On Friday, Netflix dropped season two of their hit original animated series The Dragon Prince. I was initially interested in The Dragon Prince because of the involvement of Aaron Ehasz and Giancarlo Volpe, the head writer and producer, respectively, of Avatar: the Last Airbender. Book 1: Moon of The Dragon Prince proved to be really good on its own merit, sharing some of Avatar’s best traits but still successfully introducing its own mythology and a cast full of memorable characters. Overall, The Dragon Prince’s debut ended up being one of my favorite seasons of TV last year. Let’s see how “Book 2: Sky” measures up.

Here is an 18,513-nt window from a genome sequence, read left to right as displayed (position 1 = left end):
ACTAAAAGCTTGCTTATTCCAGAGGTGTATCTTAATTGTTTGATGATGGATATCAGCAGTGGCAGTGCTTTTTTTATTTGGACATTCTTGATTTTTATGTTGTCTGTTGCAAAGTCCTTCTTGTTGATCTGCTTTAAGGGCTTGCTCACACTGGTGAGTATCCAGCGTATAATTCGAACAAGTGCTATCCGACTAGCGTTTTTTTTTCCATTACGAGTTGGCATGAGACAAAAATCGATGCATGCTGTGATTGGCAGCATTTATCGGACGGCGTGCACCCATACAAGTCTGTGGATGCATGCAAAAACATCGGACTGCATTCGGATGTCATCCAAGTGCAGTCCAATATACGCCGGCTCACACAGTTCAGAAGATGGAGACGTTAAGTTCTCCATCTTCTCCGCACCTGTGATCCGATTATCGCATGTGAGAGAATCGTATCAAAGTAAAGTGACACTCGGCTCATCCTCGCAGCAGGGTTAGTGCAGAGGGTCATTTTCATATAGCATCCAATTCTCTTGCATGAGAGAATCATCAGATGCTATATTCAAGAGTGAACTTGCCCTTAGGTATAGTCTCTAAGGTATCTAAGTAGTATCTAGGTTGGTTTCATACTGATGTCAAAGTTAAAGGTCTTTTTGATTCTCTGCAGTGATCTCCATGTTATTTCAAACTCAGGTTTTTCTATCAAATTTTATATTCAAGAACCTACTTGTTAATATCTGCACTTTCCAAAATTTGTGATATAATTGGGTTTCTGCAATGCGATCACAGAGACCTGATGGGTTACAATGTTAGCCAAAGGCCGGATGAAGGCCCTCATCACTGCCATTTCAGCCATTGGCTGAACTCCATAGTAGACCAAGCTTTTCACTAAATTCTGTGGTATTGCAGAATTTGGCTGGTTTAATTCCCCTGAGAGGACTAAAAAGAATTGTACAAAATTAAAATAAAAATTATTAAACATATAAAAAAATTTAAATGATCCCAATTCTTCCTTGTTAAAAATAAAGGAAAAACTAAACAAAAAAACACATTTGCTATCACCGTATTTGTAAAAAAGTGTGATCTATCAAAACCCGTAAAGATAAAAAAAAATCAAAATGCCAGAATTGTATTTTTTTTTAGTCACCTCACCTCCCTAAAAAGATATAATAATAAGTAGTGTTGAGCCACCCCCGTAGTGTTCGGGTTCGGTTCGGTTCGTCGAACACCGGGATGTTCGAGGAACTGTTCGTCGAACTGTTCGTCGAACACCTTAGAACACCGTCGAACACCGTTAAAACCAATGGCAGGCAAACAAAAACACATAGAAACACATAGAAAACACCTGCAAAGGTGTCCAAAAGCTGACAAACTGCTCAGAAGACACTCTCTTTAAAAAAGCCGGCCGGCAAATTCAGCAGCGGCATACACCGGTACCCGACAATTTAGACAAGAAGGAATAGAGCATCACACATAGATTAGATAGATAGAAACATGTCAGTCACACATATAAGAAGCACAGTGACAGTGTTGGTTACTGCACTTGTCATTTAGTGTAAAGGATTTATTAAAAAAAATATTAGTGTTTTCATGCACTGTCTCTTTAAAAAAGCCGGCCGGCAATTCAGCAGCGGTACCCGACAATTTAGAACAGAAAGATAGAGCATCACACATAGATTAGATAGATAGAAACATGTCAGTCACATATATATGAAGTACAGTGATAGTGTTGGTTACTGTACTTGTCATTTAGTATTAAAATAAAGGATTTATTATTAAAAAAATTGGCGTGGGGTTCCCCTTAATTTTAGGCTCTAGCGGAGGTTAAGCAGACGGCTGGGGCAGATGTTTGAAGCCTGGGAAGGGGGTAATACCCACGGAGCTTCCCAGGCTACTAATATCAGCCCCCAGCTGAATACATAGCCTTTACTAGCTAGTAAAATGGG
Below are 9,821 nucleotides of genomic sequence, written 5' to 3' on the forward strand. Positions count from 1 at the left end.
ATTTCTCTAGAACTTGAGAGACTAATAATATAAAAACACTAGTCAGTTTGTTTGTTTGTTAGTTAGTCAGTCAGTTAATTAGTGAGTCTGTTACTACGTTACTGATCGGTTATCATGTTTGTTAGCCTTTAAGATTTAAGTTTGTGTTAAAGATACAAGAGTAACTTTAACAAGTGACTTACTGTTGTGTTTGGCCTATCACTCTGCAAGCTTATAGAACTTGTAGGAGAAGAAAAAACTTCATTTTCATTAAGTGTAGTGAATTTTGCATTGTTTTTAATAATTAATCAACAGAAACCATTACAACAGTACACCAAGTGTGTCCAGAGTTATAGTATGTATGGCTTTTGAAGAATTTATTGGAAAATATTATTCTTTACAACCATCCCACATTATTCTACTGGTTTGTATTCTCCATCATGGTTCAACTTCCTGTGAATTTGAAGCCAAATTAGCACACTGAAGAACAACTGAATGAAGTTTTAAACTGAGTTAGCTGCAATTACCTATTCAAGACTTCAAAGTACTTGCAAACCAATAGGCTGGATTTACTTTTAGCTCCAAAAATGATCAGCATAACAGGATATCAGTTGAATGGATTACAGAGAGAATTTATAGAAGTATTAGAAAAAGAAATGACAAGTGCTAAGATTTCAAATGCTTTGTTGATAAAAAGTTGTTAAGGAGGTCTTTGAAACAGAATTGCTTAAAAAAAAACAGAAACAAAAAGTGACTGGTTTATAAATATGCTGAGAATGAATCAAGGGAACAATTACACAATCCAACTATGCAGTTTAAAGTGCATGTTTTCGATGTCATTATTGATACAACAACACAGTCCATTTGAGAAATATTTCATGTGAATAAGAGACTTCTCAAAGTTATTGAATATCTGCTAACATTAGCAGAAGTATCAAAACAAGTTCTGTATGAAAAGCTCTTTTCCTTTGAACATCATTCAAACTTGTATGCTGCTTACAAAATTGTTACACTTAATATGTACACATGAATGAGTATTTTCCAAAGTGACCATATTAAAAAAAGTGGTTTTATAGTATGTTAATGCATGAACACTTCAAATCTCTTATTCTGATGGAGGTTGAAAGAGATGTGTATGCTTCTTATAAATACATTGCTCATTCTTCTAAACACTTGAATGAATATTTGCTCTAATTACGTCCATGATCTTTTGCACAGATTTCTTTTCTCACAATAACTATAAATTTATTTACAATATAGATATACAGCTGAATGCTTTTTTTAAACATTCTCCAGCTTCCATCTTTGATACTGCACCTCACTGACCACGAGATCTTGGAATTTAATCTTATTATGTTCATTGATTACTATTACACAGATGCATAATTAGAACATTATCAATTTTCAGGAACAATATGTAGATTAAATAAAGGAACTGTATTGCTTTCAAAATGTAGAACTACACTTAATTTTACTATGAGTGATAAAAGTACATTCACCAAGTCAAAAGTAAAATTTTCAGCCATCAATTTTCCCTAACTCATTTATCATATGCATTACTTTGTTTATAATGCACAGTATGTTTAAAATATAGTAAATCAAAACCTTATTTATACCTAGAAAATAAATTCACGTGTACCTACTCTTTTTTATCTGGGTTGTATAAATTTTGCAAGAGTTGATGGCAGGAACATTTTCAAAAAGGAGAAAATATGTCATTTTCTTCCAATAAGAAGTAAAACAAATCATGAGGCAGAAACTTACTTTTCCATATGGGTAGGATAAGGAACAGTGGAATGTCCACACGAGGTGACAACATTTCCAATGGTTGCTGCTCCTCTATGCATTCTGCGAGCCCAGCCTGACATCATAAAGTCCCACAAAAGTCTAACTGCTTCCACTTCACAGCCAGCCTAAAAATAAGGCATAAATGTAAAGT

“Book 2: Sky” finds Rayla and the Princes with Lujanne at the Moon Nexus. Rayla wants the group to get a head start to avoid some impending danger she senses. However, the boys want to stay longer so Ezran can teach Zim to fly and Callum can learn more magic. Soon, the threat Rayla feared arrives in the form of Viren’s children Claudia and Soren; Callum and Ezra are happy to see their friends, but Rayla is understandably suspicious of their intentions. Claudia tells Callum that the King is dead, but he’s too afraid to tell Ezran, prompting him to forgive Rayla and tell her that he understands why she hadn’t told him. Much to Lujanne’s relief, the group decides to depart. Soren tries a sneak attack on Rayla when she looks for food, but she has his number and turns it around on him tenfold; she was expecting this, kicks his butt, and reveals that Claudia has captured not the princes and Zim, but illusions made by Lujanne. They escape and, at first, Rayla is glad to be right, but then apologizes to Callum for the situation. Viren finally discovers a use for the mysterious mirror: he’s able to spy on a mysterious elvish figure. However, the elf later reveals that he can see Viren too, and they begin communicating. Lujanne’s phoenix is no longer able to carry the group as a consequence of being so far from the Moon Nexus, so it flies back, and they look for a boat. The elf tasks Viren with finding some items, a mission he gladly accepts. Callum finds a ship captain to take them across the sea, and Rayla is surprised to see that he wears not one but two eyepatches. Nonetheless, he successfully gets them across in spite of a raging storm.